Distance from San Diego: About three hours
Yurt Features: One queen bed and one air mattress sleep four. This yurt is more rustic since there's no kitchen, showers or electricity. However, there are battery and solar-powered lamps. Also, remember to bring prepared food and plenty of drinking water.
Cost: $59 per night

Joshua Tree, CA

Treebones Resort

Introduce your crew to the beauty of Big Sur's camping paradise. Note that only kids 7 and older are allowed here. However, if you do have older kids and want to experience the beauty of the coast, this is the perfect spot. From nature walks, a spa, pool and organic garden, you and your family will feel close to the earth. Even more, glamp it up in comfy queen beds, warm comforters, and dig in at the restaurant nearby. There are two family yurts and one with a view!

Distance from San Diego: About nine hours
Yurt Features: The family yurts sleep 6 and the beds come with linens, cozy comforters and colorful quilts. There is a small table and set of chairs, reading lights and plenty of hooks for hanging your gear. There is a sink vanity with hot and cold running water with towels. The yurts have generous redwood view decks with Adirondack chairs.

Cost: $320+ per night

photo: Ryan Schude

The NELA Yurt

Stay among fig and orange trees in this Los Angeles neighborhood. Glamp and explore the local sites of LA during the day. This yurt sits on a half-acre lot shared with a 1920's farm. Enjoy a wood burning stove and outdoor hot shower. Even more, there's a fire pit that's great for a campfire sing-a-long.

Distance from San Diego: One-and-a-half to two hours
Yurt Features: 16 feet in diameter and the conical roof has a skylight directly over the bed. You'll find one queen bed, one single bed and an air mattress. Even more, you'll find internet access, a toaster oven, coffee, mini-fridge, hammocks and fruit from the trees. 
Cost: $59 per night

Glassell Park
Los Angeles, CA 90065

photo: Skyfarm Yurt

Skyfarm Yurt

A glamping bohemian yurt in Paradise Hill (just 10 minutes from downtown Los Angeles). Families dig that this yurt's on an urban farm. Moreover, you can visit goats, chickens and a pig next door. You'll find a full outdoor kitchen, claw foot garden (solar) bathtub with hot running water.

Good to know: There are steps, so for toddlers, this yurt may be a challenge.

Distance from San Diego: About two to two-and-a-half hours
Yurt Features: A 20-foot yurt with king bed and two single mattresses. A full outside kitchen, wi-fi, indoor fireplace, solar-powered bathtub on an urban farm. Even more, coffee maker, microwave and refrigerator. A big window, patio, garden and bbq grill outside.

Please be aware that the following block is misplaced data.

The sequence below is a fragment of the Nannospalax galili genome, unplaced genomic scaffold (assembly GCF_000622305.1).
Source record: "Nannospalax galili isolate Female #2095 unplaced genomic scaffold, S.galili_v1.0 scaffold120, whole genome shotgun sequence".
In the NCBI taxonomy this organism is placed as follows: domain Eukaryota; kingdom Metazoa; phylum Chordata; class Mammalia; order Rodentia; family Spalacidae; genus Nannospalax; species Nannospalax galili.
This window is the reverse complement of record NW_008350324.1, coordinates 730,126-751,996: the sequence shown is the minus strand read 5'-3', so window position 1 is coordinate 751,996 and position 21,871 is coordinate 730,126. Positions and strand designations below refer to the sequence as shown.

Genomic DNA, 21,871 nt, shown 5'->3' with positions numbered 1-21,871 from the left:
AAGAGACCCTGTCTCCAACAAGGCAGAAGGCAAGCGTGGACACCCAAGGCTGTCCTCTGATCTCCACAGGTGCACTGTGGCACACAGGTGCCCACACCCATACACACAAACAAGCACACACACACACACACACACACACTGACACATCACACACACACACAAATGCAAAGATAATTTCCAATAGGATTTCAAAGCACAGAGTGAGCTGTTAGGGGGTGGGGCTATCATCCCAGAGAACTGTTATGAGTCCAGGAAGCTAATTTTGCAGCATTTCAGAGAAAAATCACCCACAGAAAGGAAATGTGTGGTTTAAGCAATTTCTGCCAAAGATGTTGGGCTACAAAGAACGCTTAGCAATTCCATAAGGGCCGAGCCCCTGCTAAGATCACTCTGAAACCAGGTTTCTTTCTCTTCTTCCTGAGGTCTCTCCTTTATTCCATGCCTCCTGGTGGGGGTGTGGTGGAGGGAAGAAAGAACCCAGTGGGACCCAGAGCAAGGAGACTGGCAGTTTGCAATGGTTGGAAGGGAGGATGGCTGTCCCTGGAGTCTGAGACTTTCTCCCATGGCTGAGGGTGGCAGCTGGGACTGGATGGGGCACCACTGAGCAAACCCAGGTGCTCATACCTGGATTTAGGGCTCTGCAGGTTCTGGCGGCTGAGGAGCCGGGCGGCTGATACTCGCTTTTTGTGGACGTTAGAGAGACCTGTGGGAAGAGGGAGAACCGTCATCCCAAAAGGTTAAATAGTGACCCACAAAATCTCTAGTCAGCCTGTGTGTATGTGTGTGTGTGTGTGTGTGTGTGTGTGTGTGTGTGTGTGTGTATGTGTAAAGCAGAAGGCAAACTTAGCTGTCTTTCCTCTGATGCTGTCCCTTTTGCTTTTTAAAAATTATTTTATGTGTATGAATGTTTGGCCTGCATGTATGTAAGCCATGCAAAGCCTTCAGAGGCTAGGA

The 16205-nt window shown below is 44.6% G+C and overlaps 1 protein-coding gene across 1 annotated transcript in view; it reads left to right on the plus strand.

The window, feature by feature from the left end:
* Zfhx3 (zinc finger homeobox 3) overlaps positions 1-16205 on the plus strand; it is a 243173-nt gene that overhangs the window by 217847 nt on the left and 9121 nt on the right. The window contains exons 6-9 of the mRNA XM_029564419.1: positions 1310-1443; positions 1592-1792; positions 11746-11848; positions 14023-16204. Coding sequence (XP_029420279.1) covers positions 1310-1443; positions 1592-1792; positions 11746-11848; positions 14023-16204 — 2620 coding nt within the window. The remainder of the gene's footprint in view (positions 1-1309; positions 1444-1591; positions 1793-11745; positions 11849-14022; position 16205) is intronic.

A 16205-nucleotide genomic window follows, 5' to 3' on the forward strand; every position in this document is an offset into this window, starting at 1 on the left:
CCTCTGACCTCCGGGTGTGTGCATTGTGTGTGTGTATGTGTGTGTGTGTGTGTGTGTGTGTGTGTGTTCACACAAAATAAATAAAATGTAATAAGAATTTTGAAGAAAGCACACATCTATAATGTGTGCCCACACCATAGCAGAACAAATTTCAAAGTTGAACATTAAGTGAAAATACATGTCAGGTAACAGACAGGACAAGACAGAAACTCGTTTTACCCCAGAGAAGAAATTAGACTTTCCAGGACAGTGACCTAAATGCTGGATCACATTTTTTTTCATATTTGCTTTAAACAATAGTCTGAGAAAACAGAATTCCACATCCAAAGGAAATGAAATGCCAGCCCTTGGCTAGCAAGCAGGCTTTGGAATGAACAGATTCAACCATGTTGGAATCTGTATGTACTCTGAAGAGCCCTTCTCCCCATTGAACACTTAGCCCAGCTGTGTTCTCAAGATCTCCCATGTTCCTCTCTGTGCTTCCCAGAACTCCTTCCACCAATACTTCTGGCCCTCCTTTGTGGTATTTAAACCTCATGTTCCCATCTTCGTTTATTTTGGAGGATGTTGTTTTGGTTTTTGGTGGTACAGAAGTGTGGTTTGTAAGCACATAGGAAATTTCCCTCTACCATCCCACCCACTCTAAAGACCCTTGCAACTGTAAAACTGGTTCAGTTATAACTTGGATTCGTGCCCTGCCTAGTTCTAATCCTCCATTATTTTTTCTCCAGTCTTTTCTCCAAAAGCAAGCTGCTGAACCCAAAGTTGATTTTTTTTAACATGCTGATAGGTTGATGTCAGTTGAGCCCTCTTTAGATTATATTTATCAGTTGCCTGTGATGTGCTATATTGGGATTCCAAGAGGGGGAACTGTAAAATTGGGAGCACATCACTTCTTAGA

Cost: $149 per night

Paradise Hills Neighborhood
Los Angeles, CA 92139

photo: Launch Pointe

Launch Pointe

If your brood loves to have plenty of activities, then the Lake Elsinore's Launch Pointe Recreation is a camping hot spot. From splash pad, playground and swimming pool, little campers have tons of fun. Further, if you love to jet ski, boat, fish or lake swim, you've got it all here. Even more, there's a restaurant on-site for when the crew gets hungry.

Distance from San Diego: About one-and-a-half to two hours
Yurt Features: There are 3 themed yurts that sleep four and they have two comfortable beds with linens. Each yurt has in-room coffee and refrigerator. The bathrooms and showers are outside.
Cost: $110 to $170 per night

32040 Riverside Dr.
Lake Elsinore, CA 92530

Why we think  yurt camping is so cool…

1. There’s no tent to pitch. Just drive-up, turn the lock and throw your bags down on the beds. You’ve arrived.

2. The furniture and accessories are included. You’ll find bunk beds, mattresses, couches, tables. Also, some of the yurts provide bedding and towels.

3. Yurts often have a door that locks––great for when leaving the yurt to explore the area.

4. You’re protected from the elements by a thin wall. Also, most yurts have a central skylight to experience the night sky.

5. Many yurts are solar-powered and have electricity, a warm shower and some even have a toilet.

6. A few of these yurts have kitchens, stoves and outdoor fire rings. Now that’s glamping with the crew in tow!

––Nikki Walsh